These principles have also served as the foundation for other commitments, tailored to specific contexts: the Bogotá Statement (concentrating on effective aid principles in South-South co-operation), Istanbul Principles (on the role of civil society) and the Dili Declaration (on effective aid in fragile and conflict-affected states).
The Fourth High Level Forum (Busan, 2011) will turn towards whether this progress in the aid effectiveness agenda is enough to overcome even greater global challenges.
In the face of the recent financial, security, food, health, climate and energy crises, and to meet the Millennium Development Goals, the developmnet community must do more.
Busan's success hinges on:
- a broader and deeper partnership at all levels of development, including developing and developed countries, and private and non-governmental organisations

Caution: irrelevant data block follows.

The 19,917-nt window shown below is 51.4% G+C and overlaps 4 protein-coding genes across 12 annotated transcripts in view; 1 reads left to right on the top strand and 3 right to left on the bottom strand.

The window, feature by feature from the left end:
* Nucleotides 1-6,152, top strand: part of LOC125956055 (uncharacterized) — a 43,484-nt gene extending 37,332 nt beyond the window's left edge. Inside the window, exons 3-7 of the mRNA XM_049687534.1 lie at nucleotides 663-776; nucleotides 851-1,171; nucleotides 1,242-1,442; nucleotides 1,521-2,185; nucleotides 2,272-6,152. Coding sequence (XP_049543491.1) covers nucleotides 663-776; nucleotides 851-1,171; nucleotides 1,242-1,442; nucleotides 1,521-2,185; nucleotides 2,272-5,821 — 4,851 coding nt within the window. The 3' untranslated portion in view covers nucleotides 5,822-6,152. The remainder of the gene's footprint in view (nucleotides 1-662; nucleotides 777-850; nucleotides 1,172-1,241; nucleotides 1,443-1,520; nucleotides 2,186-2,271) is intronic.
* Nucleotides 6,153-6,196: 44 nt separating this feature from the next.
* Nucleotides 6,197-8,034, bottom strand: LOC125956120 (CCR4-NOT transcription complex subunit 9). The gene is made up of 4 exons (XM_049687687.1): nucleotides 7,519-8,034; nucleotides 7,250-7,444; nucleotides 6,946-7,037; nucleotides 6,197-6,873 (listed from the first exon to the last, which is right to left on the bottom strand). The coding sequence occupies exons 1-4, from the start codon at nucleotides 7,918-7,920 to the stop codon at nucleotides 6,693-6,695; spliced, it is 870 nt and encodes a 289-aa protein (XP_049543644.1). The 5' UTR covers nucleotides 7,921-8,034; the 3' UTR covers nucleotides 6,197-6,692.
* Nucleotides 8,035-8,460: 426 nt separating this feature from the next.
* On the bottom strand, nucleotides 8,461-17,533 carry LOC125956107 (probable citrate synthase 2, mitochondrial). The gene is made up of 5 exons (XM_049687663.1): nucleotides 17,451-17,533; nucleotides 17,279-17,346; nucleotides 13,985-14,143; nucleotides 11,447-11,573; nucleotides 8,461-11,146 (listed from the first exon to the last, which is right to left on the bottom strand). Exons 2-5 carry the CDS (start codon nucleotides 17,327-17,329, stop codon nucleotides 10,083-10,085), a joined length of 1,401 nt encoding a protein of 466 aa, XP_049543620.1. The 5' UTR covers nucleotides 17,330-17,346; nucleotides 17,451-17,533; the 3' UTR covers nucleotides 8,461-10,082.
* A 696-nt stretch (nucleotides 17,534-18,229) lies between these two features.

- a set of aid effectiveness principles based on persuasive evidence to eliminate policies that make development results more difficult to reach
- a revitalised global effort towards reaching the MDGs and addressing the need for global public goods
- the recognition that the world's poorest and most fragile states need security, capacity and special consideration
- the recognition that achieving results must be based on policies, laws and institutional arrangements that encourage everyone to directly participate in the development process
- the recognition that all participants in development are mutually accountable in producing and measuring results - which means that they must develop the capacity to collect, evaluate and report data that illustrates the effectiveness of programmes and their worth
» Consult an overview of Busan 2011
» Access the special event page for Busan 2011
Fourth High Level Forum: The Path to Effective Development
Paris Declaration and Accra Agenda for Action
The OECD and the Millennium Development Goals